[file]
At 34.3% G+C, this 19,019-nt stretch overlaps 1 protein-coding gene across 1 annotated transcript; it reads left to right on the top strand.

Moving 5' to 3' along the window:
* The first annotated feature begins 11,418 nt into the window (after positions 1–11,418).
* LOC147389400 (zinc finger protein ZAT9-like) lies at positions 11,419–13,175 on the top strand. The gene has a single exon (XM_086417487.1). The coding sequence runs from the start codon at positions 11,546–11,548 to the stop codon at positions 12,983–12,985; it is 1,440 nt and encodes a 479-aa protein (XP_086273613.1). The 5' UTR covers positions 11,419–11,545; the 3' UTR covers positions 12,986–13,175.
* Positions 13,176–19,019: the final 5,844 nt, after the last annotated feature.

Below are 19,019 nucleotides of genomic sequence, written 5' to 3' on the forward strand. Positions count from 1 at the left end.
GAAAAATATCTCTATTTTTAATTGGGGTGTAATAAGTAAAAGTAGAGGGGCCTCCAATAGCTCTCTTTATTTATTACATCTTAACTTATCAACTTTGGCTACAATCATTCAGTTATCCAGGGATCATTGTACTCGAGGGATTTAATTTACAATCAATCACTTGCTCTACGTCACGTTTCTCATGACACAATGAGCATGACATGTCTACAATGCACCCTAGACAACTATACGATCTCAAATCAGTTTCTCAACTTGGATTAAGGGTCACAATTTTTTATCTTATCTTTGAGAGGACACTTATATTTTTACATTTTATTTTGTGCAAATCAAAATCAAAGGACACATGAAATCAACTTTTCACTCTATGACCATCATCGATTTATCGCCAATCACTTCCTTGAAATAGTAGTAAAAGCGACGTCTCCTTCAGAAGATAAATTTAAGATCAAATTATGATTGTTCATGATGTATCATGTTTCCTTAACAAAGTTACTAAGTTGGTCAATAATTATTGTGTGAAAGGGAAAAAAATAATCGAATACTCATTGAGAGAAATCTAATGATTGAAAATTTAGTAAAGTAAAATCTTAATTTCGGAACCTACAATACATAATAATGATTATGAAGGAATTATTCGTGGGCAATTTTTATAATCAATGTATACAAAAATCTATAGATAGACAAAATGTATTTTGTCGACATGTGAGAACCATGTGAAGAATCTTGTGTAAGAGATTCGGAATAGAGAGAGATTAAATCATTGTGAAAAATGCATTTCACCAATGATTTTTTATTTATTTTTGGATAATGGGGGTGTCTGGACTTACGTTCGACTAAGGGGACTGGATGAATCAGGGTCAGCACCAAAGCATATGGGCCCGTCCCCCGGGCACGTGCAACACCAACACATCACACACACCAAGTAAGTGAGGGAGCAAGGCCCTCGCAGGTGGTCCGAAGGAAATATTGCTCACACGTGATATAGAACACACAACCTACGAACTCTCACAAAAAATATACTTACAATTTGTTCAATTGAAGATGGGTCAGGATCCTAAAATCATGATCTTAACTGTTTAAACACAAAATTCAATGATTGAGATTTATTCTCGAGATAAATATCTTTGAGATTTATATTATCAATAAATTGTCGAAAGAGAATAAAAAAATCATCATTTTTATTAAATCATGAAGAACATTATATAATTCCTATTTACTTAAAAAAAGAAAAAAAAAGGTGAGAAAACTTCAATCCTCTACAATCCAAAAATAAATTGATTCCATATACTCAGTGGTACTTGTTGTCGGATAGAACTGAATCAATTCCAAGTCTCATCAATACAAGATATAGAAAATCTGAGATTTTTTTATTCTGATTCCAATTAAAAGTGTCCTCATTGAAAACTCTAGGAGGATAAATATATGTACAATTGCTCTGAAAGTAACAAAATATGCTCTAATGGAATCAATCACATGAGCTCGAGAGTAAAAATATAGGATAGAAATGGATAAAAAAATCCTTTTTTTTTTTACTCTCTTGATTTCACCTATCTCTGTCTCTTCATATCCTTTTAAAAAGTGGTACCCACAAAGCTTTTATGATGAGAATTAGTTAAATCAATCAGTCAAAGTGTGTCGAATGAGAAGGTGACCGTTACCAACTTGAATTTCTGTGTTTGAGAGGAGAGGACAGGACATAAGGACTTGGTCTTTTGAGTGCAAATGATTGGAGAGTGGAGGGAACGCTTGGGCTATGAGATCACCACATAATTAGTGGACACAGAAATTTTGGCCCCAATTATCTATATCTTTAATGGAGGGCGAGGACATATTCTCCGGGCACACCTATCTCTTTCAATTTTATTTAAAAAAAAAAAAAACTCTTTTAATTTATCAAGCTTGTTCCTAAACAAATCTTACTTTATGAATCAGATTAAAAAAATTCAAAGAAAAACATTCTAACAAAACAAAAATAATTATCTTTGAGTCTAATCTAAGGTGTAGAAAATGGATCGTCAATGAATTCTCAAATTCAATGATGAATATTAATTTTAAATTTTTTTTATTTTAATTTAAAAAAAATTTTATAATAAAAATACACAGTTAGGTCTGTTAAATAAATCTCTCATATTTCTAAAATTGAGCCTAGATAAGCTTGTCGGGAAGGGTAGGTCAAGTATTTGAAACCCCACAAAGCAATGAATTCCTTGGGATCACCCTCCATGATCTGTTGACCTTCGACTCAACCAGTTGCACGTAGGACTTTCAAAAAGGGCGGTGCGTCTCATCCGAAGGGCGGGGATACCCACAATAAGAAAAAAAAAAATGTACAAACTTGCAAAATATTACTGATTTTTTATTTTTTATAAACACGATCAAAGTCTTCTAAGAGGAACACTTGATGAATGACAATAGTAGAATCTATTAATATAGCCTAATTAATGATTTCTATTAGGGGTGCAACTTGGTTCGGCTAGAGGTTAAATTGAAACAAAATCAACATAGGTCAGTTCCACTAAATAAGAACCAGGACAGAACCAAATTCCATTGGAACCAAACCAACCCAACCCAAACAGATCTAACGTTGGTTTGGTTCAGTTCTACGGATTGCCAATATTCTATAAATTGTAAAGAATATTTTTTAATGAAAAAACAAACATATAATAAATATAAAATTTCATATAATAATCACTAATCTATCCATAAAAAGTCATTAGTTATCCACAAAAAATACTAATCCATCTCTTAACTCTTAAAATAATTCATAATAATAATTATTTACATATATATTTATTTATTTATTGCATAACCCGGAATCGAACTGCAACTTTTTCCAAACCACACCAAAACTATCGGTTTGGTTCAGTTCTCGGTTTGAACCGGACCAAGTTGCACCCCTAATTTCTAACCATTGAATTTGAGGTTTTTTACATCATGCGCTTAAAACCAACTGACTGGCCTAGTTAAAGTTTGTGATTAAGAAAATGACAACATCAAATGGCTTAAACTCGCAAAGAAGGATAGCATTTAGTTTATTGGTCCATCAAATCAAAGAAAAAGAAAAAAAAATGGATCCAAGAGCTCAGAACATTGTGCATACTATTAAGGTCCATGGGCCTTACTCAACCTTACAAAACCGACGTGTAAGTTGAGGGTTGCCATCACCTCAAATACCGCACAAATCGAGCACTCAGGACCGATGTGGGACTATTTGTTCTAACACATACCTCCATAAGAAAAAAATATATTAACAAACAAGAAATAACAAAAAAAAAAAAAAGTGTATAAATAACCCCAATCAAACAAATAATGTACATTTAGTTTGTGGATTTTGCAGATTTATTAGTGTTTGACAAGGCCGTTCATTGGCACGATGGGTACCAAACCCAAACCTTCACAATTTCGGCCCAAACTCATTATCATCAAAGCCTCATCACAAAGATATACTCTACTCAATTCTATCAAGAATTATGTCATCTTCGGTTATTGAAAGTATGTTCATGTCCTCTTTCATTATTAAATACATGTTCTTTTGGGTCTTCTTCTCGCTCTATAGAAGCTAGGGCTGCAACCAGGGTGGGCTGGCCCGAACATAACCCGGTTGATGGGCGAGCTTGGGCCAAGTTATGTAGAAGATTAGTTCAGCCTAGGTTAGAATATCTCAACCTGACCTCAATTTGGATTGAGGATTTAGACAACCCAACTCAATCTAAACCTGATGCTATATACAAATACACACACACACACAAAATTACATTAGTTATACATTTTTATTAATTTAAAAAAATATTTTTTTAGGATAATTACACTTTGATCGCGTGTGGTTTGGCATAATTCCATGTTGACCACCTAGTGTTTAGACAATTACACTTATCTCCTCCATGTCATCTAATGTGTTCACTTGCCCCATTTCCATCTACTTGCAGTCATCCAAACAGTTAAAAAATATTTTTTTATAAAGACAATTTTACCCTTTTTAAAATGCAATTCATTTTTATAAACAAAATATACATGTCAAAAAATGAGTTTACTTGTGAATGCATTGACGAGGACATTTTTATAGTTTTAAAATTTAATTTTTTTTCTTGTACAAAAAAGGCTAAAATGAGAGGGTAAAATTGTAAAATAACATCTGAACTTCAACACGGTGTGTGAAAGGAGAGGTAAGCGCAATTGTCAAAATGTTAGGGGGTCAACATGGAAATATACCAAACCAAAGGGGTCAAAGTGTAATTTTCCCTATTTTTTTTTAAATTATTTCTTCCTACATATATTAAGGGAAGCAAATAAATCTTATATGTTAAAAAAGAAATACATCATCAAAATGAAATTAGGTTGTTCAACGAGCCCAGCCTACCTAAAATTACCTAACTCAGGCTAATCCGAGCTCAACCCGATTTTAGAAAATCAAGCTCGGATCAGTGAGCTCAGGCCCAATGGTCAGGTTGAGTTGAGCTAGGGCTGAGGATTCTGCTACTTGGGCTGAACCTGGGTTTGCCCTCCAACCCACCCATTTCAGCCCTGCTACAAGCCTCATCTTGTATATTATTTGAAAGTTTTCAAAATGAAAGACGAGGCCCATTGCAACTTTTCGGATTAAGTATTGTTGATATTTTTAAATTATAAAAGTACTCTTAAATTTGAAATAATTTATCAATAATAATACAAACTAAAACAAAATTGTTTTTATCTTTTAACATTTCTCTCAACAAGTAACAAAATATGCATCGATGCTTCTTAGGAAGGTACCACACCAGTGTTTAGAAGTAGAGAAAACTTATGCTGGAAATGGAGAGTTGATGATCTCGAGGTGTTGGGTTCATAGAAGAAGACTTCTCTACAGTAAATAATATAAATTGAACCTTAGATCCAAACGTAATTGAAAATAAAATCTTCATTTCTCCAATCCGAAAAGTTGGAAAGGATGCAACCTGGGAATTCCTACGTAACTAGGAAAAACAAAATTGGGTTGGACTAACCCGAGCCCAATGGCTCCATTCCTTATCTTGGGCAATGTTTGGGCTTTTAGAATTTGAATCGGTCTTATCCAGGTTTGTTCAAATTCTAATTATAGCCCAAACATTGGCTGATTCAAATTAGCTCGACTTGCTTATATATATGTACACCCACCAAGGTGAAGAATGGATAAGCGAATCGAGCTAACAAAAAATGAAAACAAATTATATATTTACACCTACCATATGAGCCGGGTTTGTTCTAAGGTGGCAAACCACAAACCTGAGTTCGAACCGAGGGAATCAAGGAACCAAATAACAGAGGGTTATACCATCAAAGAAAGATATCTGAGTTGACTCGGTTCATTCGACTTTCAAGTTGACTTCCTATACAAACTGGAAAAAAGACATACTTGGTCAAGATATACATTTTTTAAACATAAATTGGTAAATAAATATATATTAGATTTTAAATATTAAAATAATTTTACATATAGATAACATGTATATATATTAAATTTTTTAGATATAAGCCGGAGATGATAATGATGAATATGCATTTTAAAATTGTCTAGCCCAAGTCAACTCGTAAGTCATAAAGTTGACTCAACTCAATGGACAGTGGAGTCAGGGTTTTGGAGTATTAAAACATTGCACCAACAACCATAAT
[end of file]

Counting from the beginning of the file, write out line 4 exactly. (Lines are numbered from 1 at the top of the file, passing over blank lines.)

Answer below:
* LOC147389400 (zinc finger protein ZAT9-like) lies at positions 11,419–13,175 on the top strand. The gene has a single exon (XM_086417487.1). The coding sequence runs from the start codon at positions 11,546–11,548 to the stop codon at positions 12,983–12,985; it is 1,440 nt and encodes a 479-aa protein (XP_086273613.1). The 5' UTR covers positions 11,419–11,545; the 3' UTR covers positions 12,986–13,175.